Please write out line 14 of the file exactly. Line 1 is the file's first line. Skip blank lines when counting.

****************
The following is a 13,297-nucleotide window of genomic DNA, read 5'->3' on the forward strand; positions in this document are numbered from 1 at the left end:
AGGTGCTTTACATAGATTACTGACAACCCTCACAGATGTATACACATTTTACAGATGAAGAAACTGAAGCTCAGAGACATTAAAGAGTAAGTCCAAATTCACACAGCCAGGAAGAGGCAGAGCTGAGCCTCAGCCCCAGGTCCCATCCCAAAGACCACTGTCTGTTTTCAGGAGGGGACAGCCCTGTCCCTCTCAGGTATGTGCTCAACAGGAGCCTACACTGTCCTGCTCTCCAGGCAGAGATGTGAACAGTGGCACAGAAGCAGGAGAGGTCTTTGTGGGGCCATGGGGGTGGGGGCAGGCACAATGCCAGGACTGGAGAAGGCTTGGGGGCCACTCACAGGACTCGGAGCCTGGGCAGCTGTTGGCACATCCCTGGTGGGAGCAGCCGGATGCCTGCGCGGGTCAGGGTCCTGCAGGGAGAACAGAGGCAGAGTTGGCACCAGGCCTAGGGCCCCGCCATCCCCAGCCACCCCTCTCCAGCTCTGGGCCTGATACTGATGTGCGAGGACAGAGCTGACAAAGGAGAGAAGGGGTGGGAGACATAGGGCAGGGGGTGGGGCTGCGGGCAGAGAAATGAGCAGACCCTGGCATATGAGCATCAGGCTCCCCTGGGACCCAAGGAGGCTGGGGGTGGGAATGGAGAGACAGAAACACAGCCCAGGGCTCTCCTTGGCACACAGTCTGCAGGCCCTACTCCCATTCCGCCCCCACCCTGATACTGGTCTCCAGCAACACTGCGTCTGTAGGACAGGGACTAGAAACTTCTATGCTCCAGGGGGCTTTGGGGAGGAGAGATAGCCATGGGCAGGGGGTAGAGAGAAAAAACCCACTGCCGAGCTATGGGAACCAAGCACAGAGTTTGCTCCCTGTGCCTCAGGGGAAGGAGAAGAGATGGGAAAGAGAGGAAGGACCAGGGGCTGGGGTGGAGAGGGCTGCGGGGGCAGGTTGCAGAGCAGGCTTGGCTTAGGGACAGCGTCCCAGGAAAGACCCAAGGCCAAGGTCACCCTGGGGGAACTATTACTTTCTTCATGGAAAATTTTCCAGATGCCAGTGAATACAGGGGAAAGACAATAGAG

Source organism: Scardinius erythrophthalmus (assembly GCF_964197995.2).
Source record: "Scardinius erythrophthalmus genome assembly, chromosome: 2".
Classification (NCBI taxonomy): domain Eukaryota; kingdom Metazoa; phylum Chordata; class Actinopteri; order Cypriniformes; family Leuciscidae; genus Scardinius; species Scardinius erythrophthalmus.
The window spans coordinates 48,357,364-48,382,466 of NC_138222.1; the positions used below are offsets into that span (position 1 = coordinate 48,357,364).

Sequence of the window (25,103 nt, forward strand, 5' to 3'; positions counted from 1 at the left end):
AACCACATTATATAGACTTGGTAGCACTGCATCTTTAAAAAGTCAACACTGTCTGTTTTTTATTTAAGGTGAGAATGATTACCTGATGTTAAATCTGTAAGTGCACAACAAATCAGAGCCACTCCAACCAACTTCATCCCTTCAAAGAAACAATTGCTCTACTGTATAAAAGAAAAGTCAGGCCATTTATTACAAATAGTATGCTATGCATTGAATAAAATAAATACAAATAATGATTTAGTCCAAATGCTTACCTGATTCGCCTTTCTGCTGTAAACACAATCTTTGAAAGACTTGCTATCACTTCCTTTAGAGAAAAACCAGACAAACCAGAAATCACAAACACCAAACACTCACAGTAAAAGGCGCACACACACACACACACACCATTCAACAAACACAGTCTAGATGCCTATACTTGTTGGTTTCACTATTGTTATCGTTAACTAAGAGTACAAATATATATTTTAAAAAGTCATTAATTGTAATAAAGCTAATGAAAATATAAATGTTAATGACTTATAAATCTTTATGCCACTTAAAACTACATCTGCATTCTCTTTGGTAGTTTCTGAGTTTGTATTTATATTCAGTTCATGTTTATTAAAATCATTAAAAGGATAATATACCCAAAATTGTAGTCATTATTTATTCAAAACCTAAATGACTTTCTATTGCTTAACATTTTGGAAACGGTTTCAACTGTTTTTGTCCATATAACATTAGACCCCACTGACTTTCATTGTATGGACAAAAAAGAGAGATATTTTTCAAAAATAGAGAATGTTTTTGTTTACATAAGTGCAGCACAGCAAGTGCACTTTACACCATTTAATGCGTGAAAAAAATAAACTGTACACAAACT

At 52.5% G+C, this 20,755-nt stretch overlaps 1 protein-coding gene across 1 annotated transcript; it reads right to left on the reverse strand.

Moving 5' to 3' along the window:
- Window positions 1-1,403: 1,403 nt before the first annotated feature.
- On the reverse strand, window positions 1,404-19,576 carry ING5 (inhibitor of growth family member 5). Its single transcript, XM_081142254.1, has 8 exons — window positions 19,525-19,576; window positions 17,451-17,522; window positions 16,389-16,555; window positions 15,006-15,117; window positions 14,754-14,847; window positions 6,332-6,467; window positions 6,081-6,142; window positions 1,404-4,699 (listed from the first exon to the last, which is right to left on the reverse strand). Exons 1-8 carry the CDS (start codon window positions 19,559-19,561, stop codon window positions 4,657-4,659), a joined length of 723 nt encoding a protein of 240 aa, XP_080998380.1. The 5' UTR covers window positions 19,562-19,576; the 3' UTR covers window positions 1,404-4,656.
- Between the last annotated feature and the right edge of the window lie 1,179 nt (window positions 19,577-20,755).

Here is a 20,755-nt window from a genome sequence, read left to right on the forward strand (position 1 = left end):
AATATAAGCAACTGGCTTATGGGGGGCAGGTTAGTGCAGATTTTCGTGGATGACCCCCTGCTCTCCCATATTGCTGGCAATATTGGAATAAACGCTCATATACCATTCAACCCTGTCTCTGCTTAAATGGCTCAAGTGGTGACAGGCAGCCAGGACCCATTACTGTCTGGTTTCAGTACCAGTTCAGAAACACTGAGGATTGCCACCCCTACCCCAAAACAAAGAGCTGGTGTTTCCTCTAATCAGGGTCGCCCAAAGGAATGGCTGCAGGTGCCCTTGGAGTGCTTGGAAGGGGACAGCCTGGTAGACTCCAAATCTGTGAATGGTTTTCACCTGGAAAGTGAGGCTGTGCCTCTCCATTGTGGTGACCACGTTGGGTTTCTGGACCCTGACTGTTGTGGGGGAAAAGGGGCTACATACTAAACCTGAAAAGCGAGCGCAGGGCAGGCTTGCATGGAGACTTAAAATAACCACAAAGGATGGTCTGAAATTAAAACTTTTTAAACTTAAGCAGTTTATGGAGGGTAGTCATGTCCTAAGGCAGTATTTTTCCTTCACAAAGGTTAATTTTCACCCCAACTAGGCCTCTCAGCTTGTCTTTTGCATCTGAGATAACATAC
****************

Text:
Here is a 20,755-nt window from a genome sequence, read left to right on the forward strand (position 1 = left end):